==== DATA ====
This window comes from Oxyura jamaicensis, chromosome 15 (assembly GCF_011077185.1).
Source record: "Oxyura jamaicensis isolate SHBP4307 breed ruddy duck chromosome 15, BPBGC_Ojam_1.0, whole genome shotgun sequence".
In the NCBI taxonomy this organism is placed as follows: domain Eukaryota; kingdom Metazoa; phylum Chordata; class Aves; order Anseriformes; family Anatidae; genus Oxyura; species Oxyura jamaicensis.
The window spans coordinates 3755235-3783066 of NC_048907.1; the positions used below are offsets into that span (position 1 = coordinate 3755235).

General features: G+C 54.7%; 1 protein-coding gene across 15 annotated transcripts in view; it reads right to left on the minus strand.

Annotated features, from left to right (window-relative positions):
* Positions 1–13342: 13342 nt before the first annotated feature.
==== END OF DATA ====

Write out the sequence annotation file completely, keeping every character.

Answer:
This window comes from Oxyura jamaicensis, chromosome 15 (assembly GCF_011077185.1).
Source record: "Oxyura jamaicensis isolate SHBP4307 breed ruddy duck chromosome 15, BPBGC_Ojam_1.0, whole genome shotgun sequence".
In the NCBI taxonomy this organism is placed as follows: domain Eukaryota; kingdom Metazoa; phylum Chordata; class Aves; order Anseriformes; family Anatidae; genus Oxyura; species Oxyura jamaicensis.
The window spans coordinates 3755235-3783066 of NC_048907.1; the positions used below are offsets into that span (position 1 = coordinate 3755235).

General features: G+C 54.7%; 1 protein-coding gene across 15 annotated transcripts in view; it reads right to left on the minus strand.

Annotated features, from left to right (window-relative positions):
* Positions 1–13342: 13342 nt before the first annotated feature.